How Do Teachers Teach Self-Discipline?


I love this photo!

Not only do I relate to the discipline shown in this picture, but I believe the control and artistry shown by these children are beautiful.

So how do these children get here? Are they inspired by something they have seen, a teacher, a parent or a mentor?

How does one learn discipline? I don’t mean not talking when you are told to do so or not jumping on the couch, but rather the kind of discipline it takes to work at a skill or skills to attain mastery. This training in self-control is hard to teach. It is connected to motivation and the desire for intrinsic reward. That reward is the great feeling gotten from a job well-done or mastery of a task. This expertise is often thought as only for an expressed few who have the talent to get to that place. Should proficiency be on the list of expectations? It is used as a measurement in standardized tests to reach the expected grade level-for reading, writing or mathematics.  How do we teach getting to that level?  To some mastery in those academics comes without work. In something like music, ballet or sports, there is endless practice to get there. Shouldn’t that rule apply to everything and everyone? Should the student who easily reads at grade level be expected to do more so there is work involved?  How will this student learn discipline?

I believe in learning something that takes time to learn. The outcome cannot be gotten there in a day, a week, a month or a year. The learning is a process. This process is not easy to teach these days with so much immediate and instant information available. Teachers and parents must model this process and the discipline that is needed to succeed at anything. Steve Jobs believed in the  process. Try something, if it doesn’t work, try again. Fail. Great lessons learned. Watch yourself progress over time. Don’t imagine an instant end. The process is worth it.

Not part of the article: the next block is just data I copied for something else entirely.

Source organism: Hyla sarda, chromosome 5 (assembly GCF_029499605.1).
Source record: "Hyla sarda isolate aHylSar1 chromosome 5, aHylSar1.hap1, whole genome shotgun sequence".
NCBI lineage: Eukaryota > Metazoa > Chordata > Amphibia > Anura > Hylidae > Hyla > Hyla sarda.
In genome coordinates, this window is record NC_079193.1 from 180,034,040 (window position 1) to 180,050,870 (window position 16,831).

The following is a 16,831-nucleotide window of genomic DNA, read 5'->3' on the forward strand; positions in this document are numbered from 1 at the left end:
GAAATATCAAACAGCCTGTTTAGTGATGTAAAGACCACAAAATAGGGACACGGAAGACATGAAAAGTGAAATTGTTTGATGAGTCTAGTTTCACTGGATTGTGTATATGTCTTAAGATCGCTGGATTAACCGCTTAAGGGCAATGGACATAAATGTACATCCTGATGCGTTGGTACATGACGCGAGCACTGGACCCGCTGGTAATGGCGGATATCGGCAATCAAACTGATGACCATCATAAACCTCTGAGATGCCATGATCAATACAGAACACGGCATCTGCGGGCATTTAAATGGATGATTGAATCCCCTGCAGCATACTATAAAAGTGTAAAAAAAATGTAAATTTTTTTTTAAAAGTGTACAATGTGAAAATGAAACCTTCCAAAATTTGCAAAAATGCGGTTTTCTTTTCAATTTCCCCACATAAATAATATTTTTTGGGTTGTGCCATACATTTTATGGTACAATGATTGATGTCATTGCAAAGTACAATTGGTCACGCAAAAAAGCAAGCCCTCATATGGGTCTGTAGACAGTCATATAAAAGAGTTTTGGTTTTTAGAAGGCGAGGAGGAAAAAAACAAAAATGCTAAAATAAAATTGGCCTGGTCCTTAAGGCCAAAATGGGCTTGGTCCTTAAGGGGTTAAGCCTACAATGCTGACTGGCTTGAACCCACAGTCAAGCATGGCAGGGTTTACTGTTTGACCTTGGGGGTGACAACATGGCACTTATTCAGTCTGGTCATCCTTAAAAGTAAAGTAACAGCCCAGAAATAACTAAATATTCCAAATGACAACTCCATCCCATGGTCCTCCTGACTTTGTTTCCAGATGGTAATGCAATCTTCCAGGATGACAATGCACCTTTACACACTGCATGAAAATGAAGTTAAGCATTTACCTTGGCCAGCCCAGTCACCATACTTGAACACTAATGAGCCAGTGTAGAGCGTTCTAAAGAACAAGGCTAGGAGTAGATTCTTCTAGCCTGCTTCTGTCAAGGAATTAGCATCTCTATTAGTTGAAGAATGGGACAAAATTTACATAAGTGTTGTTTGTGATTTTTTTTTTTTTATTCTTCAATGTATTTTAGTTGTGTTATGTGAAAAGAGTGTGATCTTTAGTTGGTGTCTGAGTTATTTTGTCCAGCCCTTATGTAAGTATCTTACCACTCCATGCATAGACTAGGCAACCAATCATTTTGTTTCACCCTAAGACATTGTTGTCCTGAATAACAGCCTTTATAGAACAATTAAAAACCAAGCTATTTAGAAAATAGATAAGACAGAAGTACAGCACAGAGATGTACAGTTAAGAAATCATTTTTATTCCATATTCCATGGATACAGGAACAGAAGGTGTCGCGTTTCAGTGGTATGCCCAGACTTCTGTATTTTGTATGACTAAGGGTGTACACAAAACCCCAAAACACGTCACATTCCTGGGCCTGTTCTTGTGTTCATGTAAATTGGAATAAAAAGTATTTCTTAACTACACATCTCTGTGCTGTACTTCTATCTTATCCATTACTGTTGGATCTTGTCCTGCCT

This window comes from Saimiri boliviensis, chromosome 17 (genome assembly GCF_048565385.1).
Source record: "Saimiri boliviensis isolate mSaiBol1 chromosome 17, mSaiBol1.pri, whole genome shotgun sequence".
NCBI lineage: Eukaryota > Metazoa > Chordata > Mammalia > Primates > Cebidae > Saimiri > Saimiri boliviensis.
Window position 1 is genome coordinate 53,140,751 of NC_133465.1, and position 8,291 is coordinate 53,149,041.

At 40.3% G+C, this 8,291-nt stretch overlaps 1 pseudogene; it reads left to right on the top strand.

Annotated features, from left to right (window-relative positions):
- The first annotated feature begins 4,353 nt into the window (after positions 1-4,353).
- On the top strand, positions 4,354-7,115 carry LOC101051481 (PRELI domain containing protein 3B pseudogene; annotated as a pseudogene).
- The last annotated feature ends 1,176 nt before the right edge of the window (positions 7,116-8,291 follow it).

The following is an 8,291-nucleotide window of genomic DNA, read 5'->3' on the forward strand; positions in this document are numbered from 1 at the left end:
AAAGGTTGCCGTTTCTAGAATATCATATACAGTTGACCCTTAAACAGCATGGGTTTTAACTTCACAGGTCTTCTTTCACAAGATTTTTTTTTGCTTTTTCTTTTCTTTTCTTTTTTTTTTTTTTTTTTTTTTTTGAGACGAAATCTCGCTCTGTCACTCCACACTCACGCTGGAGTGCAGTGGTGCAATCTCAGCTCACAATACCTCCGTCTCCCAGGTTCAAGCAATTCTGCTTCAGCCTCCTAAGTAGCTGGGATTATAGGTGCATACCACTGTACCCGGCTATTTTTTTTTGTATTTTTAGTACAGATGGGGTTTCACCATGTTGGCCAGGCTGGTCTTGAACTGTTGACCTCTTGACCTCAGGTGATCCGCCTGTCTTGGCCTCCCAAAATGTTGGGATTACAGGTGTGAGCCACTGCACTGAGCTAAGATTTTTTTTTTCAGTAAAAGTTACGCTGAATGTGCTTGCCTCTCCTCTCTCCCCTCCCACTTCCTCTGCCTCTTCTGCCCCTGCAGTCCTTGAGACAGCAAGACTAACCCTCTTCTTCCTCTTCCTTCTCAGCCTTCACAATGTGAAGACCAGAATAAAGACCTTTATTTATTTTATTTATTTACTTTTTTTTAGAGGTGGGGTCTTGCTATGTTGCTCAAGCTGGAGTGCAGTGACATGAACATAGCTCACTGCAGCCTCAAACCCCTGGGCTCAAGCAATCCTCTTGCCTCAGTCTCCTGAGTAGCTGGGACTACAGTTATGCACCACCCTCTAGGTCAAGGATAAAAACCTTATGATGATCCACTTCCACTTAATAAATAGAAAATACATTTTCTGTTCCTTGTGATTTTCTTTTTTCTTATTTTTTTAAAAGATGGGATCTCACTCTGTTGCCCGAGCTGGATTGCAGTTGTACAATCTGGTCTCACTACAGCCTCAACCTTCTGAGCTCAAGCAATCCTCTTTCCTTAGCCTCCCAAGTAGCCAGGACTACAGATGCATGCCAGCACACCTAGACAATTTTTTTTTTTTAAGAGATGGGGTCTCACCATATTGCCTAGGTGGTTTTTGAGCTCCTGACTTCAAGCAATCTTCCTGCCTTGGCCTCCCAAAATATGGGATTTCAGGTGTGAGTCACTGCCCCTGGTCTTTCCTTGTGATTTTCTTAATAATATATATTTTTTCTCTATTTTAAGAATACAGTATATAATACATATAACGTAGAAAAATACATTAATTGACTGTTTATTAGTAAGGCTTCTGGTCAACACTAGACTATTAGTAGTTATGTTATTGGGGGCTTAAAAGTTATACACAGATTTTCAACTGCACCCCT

Look at the beauty of self-expression in the hands of those children.

Important Components of Self-Discipline in the Classroom

  •  Together students and teachers set goals and priorities for behavior.
  •  Learn to delay gratification of desired outcomes.
  •  Students apply themselves to their work, at whatever level.
  •  Teachers direct behavior  and energy into acceptable channels.
  •  Students self assess – make judgments and decisions about their own actions.
  •  Moderate/evaluate students’ actions relative to the demands of teachers and peers.
Categories: 21st Century Education, arts and business, Arts Integrated Education, blogging, Bullying, creativity, Education reform, effort, extrinsic reward, grades, Innovation, intrinsic reward, mastery, mentors, motivation, social/emotional wellness, STEAM, storytelling, Uncategorized, web 2.0 for classroom, write to express, writing, youth sportsTags: , , , , , , , , , , , , , , , , , , , , , , , , ,

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